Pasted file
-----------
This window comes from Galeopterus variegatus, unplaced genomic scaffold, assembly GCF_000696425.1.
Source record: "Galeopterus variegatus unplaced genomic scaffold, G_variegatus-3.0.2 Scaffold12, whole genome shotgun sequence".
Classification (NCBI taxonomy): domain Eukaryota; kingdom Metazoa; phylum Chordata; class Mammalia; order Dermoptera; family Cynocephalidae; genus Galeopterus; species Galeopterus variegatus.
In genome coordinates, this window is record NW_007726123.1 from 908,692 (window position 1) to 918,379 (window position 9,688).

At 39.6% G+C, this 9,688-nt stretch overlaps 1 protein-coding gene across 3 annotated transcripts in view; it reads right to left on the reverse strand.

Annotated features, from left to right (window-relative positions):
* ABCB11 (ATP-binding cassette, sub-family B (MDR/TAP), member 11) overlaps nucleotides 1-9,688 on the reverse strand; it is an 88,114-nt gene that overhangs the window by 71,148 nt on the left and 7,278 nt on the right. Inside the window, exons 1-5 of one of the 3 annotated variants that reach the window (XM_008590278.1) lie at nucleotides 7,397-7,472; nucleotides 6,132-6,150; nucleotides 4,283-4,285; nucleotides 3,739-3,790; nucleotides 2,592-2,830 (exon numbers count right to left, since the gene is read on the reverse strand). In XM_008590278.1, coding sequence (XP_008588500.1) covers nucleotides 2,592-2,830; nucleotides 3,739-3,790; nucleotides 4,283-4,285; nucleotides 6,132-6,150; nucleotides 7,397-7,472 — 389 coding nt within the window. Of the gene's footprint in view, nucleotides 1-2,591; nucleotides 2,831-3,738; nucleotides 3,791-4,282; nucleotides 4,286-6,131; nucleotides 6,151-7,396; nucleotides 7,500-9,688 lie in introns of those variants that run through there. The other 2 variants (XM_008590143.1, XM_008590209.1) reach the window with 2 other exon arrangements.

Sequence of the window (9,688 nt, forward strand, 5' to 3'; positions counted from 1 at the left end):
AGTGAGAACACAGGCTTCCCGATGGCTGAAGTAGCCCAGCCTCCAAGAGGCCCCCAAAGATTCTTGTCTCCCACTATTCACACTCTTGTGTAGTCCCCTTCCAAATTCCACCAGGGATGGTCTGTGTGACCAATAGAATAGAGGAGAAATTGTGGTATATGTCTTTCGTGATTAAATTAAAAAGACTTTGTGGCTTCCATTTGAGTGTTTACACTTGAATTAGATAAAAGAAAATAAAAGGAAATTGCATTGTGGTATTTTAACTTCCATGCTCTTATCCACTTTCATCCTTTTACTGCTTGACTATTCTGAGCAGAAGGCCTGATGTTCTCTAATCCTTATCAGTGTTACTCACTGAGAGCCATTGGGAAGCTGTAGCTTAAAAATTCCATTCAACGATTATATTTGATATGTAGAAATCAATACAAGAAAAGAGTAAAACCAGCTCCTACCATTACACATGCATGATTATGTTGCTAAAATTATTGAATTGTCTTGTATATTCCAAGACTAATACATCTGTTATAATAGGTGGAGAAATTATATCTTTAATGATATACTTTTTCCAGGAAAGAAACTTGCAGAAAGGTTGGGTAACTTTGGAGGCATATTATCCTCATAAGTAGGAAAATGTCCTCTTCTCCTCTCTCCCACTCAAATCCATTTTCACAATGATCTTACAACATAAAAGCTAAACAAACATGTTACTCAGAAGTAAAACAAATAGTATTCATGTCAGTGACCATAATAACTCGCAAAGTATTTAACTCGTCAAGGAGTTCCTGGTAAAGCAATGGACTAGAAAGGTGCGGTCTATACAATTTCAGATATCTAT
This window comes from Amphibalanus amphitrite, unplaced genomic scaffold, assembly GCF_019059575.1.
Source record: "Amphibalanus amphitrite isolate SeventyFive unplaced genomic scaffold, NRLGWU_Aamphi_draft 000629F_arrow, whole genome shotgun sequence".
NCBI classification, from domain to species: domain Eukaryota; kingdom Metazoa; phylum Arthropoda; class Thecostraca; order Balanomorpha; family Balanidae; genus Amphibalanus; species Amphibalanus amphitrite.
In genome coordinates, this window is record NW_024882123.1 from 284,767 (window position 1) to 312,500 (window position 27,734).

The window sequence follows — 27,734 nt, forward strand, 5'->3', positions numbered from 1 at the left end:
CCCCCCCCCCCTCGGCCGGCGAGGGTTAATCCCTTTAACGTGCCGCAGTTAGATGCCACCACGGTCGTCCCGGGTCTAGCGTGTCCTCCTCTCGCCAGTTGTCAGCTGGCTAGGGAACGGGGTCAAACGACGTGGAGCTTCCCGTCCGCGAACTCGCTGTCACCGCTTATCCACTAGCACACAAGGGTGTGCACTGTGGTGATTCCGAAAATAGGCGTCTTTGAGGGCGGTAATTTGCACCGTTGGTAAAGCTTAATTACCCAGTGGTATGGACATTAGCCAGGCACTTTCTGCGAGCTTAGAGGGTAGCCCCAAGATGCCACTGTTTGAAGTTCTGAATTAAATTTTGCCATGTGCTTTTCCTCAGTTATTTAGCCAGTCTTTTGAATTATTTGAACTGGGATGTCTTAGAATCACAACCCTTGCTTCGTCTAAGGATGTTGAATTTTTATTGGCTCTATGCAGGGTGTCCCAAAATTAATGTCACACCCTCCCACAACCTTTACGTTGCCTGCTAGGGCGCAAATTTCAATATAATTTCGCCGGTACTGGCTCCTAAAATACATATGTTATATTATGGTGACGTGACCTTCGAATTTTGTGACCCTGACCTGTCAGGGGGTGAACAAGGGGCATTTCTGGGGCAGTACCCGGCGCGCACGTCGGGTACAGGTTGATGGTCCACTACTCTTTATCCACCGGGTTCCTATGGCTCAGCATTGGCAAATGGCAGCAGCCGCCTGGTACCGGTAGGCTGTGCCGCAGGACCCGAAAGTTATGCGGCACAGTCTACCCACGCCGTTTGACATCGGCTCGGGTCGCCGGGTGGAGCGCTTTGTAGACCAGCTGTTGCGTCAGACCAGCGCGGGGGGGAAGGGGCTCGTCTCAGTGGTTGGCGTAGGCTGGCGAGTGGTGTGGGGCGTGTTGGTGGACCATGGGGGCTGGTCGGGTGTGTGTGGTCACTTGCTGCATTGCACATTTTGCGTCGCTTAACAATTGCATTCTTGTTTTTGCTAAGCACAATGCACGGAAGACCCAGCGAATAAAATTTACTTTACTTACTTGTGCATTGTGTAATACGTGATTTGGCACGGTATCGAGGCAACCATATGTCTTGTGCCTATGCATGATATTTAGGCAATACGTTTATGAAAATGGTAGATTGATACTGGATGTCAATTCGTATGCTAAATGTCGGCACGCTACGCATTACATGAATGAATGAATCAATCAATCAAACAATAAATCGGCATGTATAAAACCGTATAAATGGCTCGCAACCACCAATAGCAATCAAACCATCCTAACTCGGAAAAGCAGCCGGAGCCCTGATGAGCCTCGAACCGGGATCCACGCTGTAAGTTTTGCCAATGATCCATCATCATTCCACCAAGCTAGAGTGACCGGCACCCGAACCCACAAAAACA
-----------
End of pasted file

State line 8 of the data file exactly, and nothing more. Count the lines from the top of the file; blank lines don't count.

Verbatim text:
Sequence of the window (9,688 nt, forward strand, 5' to 3'; positions counted from 1 at the left end):